Canadian Forest Service Publications
Climate change and forest fire activity in North American boreal Forests. 2000. Stocks, B.J.; Fosberg, M.A.; Wotton, B.M.; Lynham, T.J.; Ryan, K.C. (Chapter 20) in Fire, Climate Change and Carbon Cycling in the North American Boreal Forest. E.S. Kasischke an dB.J.Stocks (editors) p 368-376. Spring-Verlag.
Issued by: Great Lakes Forestry Centre
Catalog ID: 36104
Availability: PDF (request by e-mail)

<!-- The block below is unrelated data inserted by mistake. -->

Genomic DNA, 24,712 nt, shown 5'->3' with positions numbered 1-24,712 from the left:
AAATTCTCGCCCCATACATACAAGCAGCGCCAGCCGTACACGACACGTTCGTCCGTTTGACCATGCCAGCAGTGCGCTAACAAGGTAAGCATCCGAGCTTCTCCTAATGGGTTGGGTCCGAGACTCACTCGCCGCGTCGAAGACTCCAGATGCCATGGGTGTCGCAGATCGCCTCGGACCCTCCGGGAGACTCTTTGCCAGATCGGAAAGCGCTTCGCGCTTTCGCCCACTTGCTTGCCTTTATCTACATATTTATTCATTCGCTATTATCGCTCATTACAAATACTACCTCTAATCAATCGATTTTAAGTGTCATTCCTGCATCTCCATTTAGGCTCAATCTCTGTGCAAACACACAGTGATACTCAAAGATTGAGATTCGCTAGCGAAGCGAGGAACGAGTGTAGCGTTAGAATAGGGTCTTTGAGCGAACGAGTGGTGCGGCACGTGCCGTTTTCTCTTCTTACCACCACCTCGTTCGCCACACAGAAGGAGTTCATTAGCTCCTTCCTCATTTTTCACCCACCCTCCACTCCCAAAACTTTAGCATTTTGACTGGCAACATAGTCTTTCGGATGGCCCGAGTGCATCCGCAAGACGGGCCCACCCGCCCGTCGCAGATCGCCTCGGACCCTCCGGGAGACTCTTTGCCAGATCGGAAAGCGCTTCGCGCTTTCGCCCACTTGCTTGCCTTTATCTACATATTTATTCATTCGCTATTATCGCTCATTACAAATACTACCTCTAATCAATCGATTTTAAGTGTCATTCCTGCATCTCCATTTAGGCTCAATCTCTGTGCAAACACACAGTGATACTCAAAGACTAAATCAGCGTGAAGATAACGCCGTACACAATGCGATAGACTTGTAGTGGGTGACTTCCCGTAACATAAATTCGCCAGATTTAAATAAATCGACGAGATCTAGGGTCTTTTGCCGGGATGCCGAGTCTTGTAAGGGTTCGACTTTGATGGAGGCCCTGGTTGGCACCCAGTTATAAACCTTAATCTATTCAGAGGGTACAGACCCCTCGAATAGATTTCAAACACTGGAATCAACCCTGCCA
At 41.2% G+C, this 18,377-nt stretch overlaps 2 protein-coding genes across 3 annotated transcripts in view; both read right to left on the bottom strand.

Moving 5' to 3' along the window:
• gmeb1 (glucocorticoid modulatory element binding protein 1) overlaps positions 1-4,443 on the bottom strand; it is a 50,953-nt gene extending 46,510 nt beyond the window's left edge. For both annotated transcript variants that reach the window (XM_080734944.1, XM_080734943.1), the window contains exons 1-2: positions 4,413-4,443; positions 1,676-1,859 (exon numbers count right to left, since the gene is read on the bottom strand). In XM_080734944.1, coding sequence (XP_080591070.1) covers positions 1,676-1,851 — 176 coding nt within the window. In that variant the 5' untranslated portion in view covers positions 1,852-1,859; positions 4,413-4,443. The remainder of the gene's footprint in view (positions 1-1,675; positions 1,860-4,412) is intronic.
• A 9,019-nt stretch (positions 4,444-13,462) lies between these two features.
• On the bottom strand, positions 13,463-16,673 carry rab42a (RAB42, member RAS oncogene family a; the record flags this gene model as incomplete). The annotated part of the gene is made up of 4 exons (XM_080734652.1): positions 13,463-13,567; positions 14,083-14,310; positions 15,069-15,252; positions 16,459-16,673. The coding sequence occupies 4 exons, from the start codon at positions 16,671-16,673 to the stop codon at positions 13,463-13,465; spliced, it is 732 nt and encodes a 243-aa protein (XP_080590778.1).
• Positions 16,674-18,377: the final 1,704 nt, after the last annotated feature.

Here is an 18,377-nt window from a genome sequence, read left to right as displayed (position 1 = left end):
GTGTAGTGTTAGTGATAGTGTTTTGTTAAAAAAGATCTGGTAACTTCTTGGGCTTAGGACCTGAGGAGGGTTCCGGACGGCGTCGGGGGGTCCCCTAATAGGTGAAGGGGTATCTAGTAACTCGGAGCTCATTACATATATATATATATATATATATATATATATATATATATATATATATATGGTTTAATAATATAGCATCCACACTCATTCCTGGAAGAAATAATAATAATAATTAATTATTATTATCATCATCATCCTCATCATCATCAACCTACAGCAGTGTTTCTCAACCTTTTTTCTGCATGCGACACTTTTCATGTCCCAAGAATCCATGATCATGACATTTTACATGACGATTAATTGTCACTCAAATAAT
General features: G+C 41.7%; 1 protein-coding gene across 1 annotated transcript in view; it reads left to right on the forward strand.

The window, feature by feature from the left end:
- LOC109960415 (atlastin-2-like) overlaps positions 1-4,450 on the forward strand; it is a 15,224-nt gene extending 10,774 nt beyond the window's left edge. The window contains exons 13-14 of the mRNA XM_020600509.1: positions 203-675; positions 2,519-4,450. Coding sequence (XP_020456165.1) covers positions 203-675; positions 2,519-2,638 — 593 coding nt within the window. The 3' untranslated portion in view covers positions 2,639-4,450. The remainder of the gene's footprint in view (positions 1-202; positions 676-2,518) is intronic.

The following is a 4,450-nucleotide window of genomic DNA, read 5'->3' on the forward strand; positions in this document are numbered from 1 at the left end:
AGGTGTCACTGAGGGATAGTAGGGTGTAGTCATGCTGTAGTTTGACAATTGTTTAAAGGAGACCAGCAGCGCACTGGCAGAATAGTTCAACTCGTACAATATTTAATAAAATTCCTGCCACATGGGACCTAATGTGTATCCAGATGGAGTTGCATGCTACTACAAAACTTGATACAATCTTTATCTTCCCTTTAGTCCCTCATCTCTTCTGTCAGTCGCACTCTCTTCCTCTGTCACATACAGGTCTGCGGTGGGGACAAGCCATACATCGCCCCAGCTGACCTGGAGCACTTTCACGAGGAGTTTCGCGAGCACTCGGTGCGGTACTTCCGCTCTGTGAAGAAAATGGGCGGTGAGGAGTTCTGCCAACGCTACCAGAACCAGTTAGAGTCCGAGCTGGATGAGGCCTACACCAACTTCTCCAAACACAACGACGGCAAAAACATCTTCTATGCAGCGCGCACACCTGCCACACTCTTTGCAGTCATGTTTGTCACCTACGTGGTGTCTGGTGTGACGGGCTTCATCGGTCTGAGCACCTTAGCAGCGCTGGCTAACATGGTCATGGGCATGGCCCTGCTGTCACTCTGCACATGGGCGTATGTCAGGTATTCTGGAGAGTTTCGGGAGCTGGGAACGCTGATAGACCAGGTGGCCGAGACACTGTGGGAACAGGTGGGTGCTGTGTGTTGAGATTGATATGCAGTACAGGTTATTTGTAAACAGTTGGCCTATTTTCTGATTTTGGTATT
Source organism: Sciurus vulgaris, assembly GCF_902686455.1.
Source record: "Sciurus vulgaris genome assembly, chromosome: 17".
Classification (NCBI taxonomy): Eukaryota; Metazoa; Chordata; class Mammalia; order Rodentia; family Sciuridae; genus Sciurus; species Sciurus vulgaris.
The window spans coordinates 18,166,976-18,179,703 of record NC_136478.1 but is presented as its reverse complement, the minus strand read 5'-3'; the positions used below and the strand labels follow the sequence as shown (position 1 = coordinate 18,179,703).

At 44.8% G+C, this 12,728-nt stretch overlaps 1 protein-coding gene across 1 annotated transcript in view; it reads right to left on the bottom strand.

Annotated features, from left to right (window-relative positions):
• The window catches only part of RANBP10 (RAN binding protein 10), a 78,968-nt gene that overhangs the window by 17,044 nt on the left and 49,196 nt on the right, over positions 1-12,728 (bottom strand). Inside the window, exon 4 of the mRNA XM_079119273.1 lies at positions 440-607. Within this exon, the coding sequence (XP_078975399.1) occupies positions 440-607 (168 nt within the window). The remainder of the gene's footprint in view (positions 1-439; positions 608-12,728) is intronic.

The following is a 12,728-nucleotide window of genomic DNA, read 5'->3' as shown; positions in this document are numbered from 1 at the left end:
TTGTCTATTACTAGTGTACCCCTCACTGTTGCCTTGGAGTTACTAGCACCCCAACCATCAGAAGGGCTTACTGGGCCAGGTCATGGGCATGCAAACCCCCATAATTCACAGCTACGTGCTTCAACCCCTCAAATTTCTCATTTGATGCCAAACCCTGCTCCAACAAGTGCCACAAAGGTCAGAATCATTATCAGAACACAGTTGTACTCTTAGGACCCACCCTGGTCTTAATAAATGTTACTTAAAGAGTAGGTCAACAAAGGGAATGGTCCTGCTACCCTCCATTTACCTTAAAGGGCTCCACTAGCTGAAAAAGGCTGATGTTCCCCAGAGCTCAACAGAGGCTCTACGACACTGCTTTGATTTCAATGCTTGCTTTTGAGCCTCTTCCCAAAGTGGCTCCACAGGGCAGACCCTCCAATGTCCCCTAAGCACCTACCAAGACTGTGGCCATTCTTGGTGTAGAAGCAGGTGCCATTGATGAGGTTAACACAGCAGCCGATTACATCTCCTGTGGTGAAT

After a decade of speculation and debate, there is now a general scientific consensus that rising greenhouse gas levels in the earth's atmosphere will result in significant climate change over the next century. The recent statement by the Intergovernmental Panel on Climate Change (Watson et al. 1995) that ªthe observed increase in global mean temperature over the last century (0.3±0.6°C) is unlikely to be entirely due to natural causes, and that a pattern of climate response to human activities is identifiable in the climatological recordº is a strong endorsement of this conclusion. The recently negotiated Kyoto Protocol to the United Nations Framework Convention on Climate Change recognizes the influence of greenhouse gas concentrations on global warming and requires signatory countries to commit to significant reductions in emissions in the near future, further evidence of a growing acknowledgment that climate change is a reality. There is also evidence of an emerging pattern of climate response to forcings by greenhouse gases and sulfate aerosols, as evidenced by geographic, seasonal, and vertical temperature patterns. In North America and Russia, this pattern of observed changes has taken the form of major winter and spring warming in west central and northwestern Canada and Alaska and virtually all Siberia over the past three decades, resulting in temperature increases of 2±3°C over this period (Environment Canada 1995; Hansen et al. 1996)